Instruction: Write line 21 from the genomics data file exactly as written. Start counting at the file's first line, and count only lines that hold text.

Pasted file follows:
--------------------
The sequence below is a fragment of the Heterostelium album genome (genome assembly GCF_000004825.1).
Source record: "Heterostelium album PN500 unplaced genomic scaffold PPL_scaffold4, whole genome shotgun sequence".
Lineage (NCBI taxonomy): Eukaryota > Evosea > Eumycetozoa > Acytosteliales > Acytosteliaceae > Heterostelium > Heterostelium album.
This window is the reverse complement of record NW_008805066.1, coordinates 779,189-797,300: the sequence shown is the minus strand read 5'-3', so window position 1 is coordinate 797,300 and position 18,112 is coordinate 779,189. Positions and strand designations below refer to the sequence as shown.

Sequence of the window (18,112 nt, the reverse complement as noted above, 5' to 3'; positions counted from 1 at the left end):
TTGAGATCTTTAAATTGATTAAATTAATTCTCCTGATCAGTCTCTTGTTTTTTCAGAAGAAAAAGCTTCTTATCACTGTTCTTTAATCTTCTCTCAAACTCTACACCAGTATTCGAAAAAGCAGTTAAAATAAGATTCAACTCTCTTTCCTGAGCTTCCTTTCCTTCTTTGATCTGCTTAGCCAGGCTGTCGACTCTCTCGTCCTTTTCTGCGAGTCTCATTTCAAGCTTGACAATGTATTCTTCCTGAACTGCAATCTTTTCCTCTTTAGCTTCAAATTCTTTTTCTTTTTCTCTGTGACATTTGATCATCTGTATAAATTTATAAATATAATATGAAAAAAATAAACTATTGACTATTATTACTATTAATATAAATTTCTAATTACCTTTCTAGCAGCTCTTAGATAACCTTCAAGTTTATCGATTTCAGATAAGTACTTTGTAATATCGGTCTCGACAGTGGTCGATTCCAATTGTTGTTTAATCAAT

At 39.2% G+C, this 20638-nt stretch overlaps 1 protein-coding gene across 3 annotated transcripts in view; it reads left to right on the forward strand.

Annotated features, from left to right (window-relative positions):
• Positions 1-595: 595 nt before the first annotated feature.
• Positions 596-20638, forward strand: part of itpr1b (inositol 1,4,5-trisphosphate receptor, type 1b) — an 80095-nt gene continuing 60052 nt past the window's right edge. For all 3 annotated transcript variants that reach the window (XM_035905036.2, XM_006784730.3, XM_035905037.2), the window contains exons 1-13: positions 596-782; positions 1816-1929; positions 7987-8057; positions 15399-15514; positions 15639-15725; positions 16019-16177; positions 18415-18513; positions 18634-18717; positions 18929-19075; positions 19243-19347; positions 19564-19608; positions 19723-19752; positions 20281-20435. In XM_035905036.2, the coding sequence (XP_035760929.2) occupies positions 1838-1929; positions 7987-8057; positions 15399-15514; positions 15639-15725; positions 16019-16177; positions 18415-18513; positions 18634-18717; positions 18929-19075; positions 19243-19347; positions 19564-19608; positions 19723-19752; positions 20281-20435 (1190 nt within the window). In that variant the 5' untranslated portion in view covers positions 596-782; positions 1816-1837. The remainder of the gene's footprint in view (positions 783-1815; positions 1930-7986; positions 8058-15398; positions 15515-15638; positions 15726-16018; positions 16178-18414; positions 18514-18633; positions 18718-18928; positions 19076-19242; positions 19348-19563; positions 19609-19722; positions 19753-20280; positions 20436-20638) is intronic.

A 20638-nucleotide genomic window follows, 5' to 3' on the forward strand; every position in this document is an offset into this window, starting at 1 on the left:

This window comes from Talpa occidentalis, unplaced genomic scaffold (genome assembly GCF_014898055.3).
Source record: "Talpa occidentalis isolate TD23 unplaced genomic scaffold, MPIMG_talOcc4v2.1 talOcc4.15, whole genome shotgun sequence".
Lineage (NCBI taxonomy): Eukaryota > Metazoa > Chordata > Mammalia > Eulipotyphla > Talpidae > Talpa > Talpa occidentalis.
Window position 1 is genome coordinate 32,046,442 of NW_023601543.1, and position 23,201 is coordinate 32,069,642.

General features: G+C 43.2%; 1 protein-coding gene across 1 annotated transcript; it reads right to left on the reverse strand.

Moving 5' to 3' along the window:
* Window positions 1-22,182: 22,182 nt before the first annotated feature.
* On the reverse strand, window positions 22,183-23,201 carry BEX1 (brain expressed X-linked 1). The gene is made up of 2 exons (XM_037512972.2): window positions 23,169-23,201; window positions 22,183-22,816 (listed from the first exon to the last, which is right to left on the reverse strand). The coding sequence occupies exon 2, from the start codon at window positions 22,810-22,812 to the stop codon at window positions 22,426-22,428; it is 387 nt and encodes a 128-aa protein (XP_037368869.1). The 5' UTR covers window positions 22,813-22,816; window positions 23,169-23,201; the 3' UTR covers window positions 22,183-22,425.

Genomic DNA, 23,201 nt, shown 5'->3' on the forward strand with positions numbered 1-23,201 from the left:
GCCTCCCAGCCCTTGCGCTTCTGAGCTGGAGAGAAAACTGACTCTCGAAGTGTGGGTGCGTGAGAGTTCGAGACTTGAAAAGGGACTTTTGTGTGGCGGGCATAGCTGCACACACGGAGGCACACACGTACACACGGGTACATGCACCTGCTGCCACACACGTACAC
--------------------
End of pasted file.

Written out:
GCCTCCCAGCCCTTGCGCTTCTGAGCTGGAGAGAAAACTGACTCTCGAAGTGTGGGTGCGTGAGAGTTCGAGACTTGAAAAGGGACTTTTGTGTGGCGGGCATAGCTGCACACACGGAGGCACACACGTACACACGGGTACATGCACCTGCTGCCACACACGTACAC